Titel: Looking for Sex in Shakespeare
Autor/en: Stanley W. Wells
CAMBRIDGE UNIV PR
April 2004 - kartoniert - 124 Seiten
Considers how far sexual meaning in Shakespeare's writing is a matter of interpretation by actors, directors and critics
Foreword Patrick Spottiswoode; Preface; Introduction; 1. Lewd Interpreters; 2. The originality of Shakespeare's Sonnets; 3. 'I Think he Loves the World only for him': Men loving Men in Shakespeare's plays.
Stanley Wells has devoted most of his life to teaching, editing, and writing about Shakespeare and his contemporaries. He was Director of the Shakespeare Institute from 1987 to 1997. He is General Editor of the Oxford editions of Shakespeare, edited King Lear for the multi-volume Oxford Shakespeare, and has been associated with the New Penguin edition, for which he edited several plays, since its inception. His publications include Shakespeare: A Dramatic Life, Shakespeare: For All Time (2002) and (with Paul Edmondson) Shakespeare's Sonnets (forthcoming in 2004). He is editor of Shakespeare on the Stage: An Anthology of Criticism, with E. A Davies of Shakespeare and the Moving Image, with Michael Dobson of The Oxford Companion to Shakespeare, with Margreta da Grazia of The Cambridge Companion to Shakespeare, with Sarah Stanton of The Cambridge Companion to Shakespeare on the Stage, and with Lena Orlin of Shakespeare: An Oxford Guide.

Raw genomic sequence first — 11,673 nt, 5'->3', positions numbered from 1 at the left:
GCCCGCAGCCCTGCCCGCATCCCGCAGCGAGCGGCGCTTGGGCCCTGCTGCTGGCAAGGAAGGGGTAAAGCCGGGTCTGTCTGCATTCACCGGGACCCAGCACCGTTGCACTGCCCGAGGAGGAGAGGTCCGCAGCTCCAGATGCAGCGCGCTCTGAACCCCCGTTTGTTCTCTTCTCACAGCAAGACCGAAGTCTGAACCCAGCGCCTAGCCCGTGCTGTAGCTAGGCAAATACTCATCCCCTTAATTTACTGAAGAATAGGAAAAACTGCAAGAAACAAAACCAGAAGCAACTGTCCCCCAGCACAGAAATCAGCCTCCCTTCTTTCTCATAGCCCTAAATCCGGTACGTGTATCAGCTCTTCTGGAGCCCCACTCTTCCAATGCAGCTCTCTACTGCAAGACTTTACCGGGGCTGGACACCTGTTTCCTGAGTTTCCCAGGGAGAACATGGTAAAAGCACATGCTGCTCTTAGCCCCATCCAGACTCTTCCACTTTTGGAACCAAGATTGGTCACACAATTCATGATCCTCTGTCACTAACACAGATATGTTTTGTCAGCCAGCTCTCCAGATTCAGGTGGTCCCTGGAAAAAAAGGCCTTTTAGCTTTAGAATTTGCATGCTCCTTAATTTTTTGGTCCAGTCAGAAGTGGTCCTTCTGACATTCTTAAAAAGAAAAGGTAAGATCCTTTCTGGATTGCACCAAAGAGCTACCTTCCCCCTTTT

'Looking for Sex in Shakespeare finds one of the most distinguished Shakespearean scholars in top form, witty, erudite and wonderfully sane. Illuminating the deep erotic riddles of the Sonnets, the rich performed life of the plays and the lascivious byways of post-modern criticism with equal insight, this collection is at once sufficiently amusing, serious and sexy to stand alongside the Shakespearean poetry that is its subject.' Michael Dobson '... this book offers clear, good-humoured answers ...' Sunday Times 'The leading scholar Stanley Wells has collected recent lectures on Bardic bawdy at the Globe into this handy packet of three essays.' The Independent '... stimulating and full of good sense; it contrives to be both fair-minded, and a bracing corrective to some current follies.' Sunday Telegraph 'Mr Wells has fun with certain 'lewd interpreters', and everywhere shows a sanity and openness of judgment that critics and actors should note.' The Economist '... thoughtful and amusing ... This is only a little book but it touches on some big theses: the relations between text and script and the different focuses of reader and performer (not always the same thing), as well as the frequent silliness of scholars and actors who are as fallible as the rest of us.' Around the Globe 'Wells really has no equal writing today in terms of Shakespearean criticism and this superb book blows fresh air up the skirts of many a donnish fancy proving finally to be a corrective to many silliness which occlude the meaning of the plays rather than enhancing them.' Birmingham Post 'It is a short, readable volume, which explores its subject with clarity and whose leisurely style reflects its origins in a series of public lectures.' Modern Literary Review